In Howard v. First National Bank of Hutchinson, 44 Kan, 549, 24 P. 983, 986, 10 L. R. A. 537, where the same questions were being considered as are now before this court, it was held: “The taking of a new note and mortgage on personal property to secure an indebtedness already evidenced by a note and secured by a mortgage on the same property does not, even when the first note and mortgage are canceled, operate to discharge the lien of such first mortgage.' Packard v. Kingman, 11 Iowa, 219. ‘Nothing but payment in fact of the debt, or the release of the mortgage, will discharge a mortgage.’ Crosby v. Chase, 17 Me. 369; Hadlock v. Bulfinch, 31 Me. 246. In Gregory v. Thomas, 20 Wend. [N. Y.] 19, the court says: ‘But it is said that the defendant's second mortgage extinguished the first; and consequently, being put to stand exclusively on the last, which was in 1835, the plaintiff's mortgage of the previous September is let in. The argument is against all the books, ancient and modern. Adjudications of several centuries upon such cases, of every variety of form, in England, in this state, and in neighboring states, settle the proposition that a subsequent security for a debt of equal degree with a former, for the same debt, will not, by operation of law, extinguish it.”
In 33 A. L. R., beginning on page 149, are collected a number of cases supporting the rule that the taking of a second mortgage without any agreement to the contrary is not a payment, but is simply a means of carrying the original indebtedness and lien into the second mortgage. The citation of cases is preceded by the following general statement: ‘It is a general rule that the cancellation of a mortgage on the record is not conclusive as to its discharge, or as to the payment of the indebtedness secured thereby. And where the holder of a senior mortgage discharges it of record, and contemporaneously therewith takes a new mortgage, he will not, in the absence of paramount equities, be held to have subordinated his security to an intervening lien unless the circumstances of the transaction indicate this to have been his intention, or such intention upon his part is shown by extrinsic evidence.’ This statement of the general rule is supported by a long list of cases. It is further stated in the same annotation, as follows: ‘As between the parties and the holders of liens existing against the property at the time a senior lien is discharged and another lien taken in renewal, it has been held that the transaction does not amount to a payment, and will not affect the priority of lien; at least, unless the subsequent lien holder has acted to his prejudice in the matter by relying upon the apparent discharge of the senior lien.’ Nothing of that kind appears in the present action. The 1,439 head of sheep were taken by the respondent several months before either the execution of the second mortgage or the cancellation on the record of the first mortgage.
The same rule is set forth in the text in 11 C. J. 683, to wit: ‘The validity of a chattel mortgage is not affected by the fact that the mortgage holds independent collateral security, and the taking of a new or additional security to secure the same debt and covering the same property as a prior chattel mortgage does not, of itself, and in the absence of an agreement or understanding to that effect, operate to release or discharge the prior mortgage, or to destroy the priority obtained by virtue of the original mortgage. The same rule has been held to apply where the second mortgage is for an increased amount, or where it secures an additional claim, or covers additional property.’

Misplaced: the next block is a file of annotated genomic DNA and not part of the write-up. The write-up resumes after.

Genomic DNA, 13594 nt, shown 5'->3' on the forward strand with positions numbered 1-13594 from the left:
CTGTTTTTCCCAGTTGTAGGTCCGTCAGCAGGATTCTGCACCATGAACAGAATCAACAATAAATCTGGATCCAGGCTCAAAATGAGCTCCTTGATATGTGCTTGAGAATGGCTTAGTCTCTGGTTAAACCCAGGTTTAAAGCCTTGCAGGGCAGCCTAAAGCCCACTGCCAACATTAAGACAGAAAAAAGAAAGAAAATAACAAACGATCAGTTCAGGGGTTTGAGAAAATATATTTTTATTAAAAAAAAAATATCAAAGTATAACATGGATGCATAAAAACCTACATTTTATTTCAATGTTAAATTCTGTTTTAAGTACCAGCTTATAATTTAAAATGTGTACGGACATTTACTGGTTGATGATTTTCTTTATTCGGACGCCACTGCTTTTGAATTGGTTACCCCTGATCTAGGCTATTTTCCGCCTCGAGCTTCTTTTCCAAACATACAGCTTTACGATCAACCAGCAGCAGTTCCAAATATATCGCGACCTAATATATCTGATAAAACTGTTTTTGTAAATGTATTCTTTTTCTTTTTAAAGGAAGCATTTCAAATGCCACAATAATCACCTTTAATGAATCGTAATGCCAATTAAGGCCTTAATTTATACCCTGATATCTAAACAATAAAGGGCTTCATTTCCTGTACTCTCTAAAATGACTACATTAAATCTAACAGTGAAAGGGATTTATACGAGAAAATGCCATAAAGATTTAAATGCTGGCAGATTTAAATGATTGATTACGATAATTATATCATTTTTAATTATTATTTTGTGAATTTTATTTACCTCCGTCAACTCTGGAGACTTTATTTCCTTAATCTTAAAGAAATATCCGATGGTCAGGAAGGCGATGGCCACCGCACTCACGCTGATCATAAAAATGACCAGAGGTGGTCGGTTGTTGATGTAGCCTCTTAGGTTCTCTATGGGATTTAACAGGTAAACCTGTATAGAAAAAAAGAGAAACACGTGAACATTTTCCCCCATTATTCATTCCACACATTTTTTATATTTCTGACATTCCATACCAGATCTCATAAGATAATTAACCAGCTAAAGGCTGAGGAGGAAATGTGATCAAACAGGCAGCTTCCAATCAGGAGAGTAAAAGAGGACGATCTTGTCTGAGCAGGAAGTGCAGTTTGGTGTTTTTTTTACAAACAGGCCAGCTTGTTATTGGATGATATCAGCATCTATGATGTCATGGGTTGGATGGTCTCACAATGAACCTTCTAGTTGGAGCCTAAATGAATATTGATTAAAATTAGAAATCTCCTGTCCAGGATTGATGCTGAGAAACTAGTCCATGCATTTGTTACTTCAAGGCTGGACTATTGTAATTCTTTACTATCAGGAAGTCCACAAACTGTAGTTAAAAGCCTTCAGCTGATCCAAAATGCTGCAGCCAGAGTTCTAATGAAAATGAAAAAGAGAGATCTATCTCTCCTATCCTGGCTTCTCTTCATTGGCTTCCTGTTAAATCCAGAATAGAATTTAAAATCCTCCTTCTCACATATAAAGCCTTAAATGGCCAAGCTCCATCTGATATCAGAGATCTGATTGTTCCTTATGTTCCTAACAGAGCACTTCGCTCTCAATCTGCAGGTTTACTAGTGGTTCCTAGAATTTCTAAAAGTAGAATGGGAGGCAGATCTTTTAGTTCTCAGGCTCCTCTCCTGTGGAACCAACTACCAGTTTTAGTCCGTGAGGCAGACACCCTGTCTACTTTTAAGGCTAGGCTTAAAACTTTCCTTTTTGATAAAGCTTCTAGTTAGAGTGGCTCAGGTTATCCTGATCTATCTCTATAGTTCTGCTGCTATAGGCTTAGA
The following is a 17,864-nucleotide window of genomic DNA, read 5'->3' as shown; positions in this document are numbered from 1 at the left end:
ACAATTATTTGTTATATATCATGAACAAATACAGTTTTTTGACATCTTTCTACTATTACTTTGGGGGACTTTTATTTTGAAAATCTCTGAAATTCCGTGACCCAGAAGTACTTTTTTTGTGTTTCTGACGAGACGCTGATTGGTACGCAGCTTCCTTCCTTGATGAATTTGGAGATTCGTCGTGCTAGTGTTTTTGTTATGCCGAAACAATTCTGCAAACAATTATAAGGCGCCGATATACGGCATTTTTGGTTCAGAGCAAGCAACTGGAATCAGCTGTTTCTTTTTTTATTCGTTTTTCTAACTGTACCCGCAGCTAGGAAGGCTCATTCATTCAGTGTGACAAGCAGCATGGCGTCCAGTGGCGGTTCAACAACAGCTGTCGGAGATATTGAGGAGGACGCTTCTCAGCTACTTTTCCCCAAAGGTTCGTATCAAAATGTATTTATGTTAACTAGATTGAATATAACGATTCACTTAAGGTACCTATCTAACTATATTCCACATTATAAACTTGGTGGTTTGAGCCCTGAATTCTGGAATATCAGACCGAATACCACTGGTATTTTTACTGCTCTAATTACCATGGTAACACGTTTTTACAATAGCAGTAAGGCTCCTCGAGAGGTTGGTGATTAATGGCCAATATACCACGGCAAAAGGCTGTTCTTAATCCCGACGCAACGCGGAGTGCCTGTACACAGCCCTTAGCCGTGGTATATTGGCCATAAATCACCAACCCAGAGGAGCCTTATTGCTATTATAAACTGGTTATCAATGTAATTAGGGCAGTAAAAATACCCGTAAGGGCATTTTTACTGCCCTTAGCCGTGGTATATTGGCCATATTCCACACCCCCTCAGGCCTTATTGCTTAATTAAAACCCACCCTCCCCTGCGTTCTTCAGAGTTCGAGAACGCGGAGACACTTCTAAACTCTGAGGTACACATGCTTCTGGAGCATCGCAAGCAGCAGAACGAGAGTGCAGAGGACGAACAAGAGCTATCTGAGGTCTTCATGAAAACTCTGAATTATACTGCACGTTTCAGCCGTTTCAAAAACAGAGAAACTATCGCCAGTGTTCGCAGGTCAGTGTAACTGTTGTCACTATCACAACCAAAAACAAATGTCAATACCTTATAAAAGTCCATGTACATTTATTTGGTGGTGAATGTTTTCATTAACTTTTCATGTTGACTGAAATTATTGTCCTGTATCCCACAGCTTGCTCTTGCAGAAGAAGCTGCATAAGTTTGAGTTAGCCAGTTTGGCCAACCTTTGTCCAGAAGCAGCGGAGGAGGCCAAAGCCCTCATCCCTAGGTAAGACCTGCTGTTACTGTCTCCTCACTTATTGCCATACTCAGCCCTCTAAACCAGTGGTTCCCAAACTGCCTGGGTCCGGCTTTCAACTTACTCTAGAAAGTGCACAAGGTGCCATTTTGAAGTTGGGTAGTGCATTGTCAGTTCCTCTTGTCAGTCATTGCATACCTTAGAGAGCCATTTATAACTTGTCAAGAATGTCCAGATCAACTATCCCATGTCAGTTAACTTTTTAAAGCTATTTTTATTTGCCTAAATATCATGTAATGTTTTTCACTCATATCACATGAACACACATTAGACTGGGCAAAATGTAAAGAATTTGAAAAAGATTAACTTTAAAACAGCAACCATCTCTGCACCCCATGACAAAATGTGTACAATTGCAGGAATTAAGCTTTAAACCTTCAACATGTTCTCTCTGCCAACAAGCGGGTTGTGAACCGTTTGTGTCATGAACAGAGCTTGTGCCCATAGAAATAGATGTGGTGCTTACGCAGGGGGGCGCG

The testimony in the instant case shows that the second mortgage was taken to continue the lien created by the first mortgage, but also to create a lien on additional sheep for which the plaintiff had advanced money to the defendant Wilbur in order to enable him to purchase the same. The record likewise shows that cancellation was not entered of the first mortgage until some time after the lien on the sheep in question, created by the first mortgage, had been carried into the second mortgage, and also the amount of money remaining due upon the first note, carried into and evidenced by the second note.
The respondent further contends that the location of the sheep covered in the mortgage is insufficient. In this particular, without going into the evidence as to the location, we think the rule set forth in 11 C. J. 457, applicable, which rule is as follows: ‘As against third persons the description in the mortgage must point out the subject-matter so that such persons may identify the chattels covered, but it is not essential that the description be so specific that the property may be identified by it alone, if such description suggests inquiries or means of identification which, if pursued, will disclose the property covered. This rule is based upon the maxim, that is certain which is capable of being made certain. So a description is sufficient if it may be aided by parol proof and the property covered by the mortgage identified.’ See, also United Bank & Trust Co. v. Powers, 89 Cal. App. 690, 265 P. 403; 5 Cal.Jur. 54.
The respondent also contends that there should be credited on the balance of $7,642.94, due on the note dated March 18, 1930, and carried into the September note, the sum of $4,500, which the court found was paid on account of the September note. We fail to find in the record any testimony showing payment of the sum of $4,500. The record does show that on September 28, 1930, the sum of $4,000 was realized from the sale of 500 head of Oregon sheep, and applied on the note. This amount, as contended for by the appellant, should properly be credited against the amount advanced for the purchase of the same sheep, and not as against any balance due on the March note.
It follows that the judgment should be, and it is hereby, reversed.
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Docket No: Sac. 4917.
Decided: February 28, 1935
Court: Supreme Court of California.